Brisbane Roar whiz-kid Cyrus Dehmie was one of a record 34 African-Australian players to take the field this season in the A-League.
He is part of one of the fastest growing demographics in Australian football, with African-Australian players now representing 11% of the league’s total player base.
It has been a whirlwind few months for the 19-year-old striker, who was born in the Ivory Coast and arrived in Australia as a refugee.
He made his A-League debut for Brisbane Roar and signed his first professional contract, committing his immediate future to the club that nurtured his development.
“As a kid I always dreamed of becoming a pro footballer, but when I came into the Brisbane Roar Academy, I realised this dream could actually become a reality,” said Dehmie.
The Dehmie family – mum, dad, Cyrus and his seven siblings – arrived in Australia in 2010 and settled in Brisbane.
Football was Cyrus’s social adhesive.
“The biggest challenge was adapting to a new culture, new school, new language. I wasn’t really great at English at the time,” he said.
“I was at Moorooka State Primary School, which was very multicultural. There were kids from all over the world.
“At lunchtime I would always go on the school oval to play football, and that’s how I started making friends. They saw my skills and I saw their skills and we were like, oh yeah, we can be friends now.”
Times were tough for the Dehmie family, who like most refugees faced a period of transition into a foreign environment.
But when the family struggled to pay registration fees, local football clubs provided Cyrus an opportunity.
“Financially, it was pretty difficult, but I was one of the lucky ones because my junior clubs Rochedale Rovers and Tarragindi Tigers helped me out to play,” he explained.
And it was football that took Dehmie into new environments. In high school, he won a scholarship to the prestigious Anglican Church Grammar School, also known as “Churchie”.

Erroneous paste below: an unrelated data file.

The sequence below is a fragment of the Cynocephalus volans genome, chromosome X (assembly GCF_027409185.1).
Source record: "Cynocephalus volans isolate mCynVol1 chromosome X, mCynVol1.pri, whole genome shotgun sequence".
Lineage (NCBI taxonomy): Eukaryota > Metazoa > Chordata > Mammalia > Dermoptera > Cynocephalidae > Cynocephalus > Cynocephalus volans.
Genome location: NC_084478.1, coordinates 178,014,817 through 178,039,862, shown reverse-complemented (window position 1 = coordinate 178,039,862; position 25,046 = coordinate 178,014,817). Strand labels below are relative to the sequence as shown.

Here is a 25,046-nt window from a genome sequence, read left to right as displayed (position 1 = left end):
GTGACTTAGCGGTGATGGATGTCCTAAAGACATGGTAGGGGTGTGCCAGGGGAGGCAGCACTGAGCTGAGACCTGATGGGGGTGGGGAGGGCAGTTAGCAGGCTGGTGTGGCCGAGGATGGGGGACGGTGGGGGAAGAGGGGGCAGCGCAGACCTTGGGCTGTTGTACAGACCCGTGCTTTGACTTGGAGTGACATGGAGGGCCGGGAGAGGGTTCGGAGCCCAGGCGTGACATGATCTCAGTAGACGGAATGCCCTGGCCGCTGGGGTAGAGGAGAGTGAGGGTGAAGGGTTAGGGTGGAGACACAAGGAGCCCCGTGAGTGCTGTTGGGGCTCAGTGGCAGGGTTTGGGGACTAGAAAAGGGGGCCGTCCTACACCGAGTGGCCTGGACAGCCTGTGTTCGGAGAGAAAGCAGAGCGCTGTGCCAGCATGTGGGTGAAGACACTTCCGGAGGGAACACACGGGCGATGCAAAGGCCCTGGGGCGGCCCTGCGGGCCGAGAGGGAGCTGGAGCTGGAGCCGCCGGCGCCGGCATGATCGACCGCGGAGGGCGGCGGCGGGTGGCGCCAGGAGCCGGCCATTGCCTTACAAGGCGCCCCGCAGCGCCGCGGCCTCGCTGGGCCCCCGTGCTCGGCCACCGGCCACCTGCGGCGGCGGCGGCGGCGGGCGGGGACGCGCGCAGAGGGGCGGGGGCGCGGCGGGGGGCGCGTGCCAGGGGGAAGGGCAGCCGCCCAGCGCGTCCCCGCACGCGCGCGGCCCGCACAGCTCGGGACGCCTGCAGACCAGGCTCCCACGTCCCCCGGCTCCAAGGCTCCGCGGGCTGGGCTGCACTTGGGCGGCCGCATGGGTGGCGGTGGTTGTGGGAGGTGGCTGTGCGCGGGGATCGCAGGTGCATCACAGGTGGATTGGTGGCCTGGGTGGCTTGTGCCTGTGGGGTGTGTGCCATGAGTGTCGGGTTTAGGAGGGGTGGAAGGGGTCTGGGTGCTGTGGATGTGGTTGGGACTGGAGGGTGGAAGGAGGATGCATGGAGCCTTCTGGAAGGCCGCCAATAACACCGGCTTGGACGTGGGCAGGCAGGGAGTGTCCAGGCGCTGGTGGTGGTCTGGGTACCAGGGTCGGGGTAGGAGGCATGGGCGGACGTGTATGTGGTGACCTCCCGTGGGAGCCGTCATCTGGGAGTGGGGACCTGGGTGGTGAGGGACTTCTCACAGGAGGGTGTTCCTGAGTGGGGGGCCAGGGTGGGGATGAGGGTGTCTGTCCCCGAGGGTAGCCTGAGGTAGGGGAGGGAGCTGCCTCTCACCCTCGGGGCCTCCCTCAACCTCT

“I never once dreamed of going to a private school, my parents never dreamed of taking me to a school like that. But I was gifted – God’s blessing,” said Dehmie.
“I wouldn’t say I fitted straight in. It took me a couple of years to adapt to the new culture, because I was coming from Moorooka State School and it was completely different at Churchie.
“So when I went there, of course I felt out of place. But the kids there were great. They included me in everything they did and made me feel like one of them.”
It was at Churchie that Dehmie came into the orbit of current Brisbane Roar head coach Warren Moon. Under Moon’s guidance, in 2019 Churchie’s First XI won their very first GPS Premiership, with Dehmie scoring the winning goal.
This year, Dehmie became one of several Academy players elevated by Moon into the A-League squad.
“Warren Moon has been massive for me,” said Dehmie. “When I came to Brisbane Roar, he told me not to be nervous – just go out there and show them what you can do.”
After making six A-League appearances this season, Dehmie will now turn his attention to the NPL, where he is a Golden Boot contender after scoring 12 goals in just nine matches.
A win over Eastern Suburbs on Sunday could see the Roar move into second place on the ladder.
“Brisbane Roar Academy gave me a pathway that I could follow,” said Dehmie. “Hopefully next year I get some more games in the A-League and score some goals.”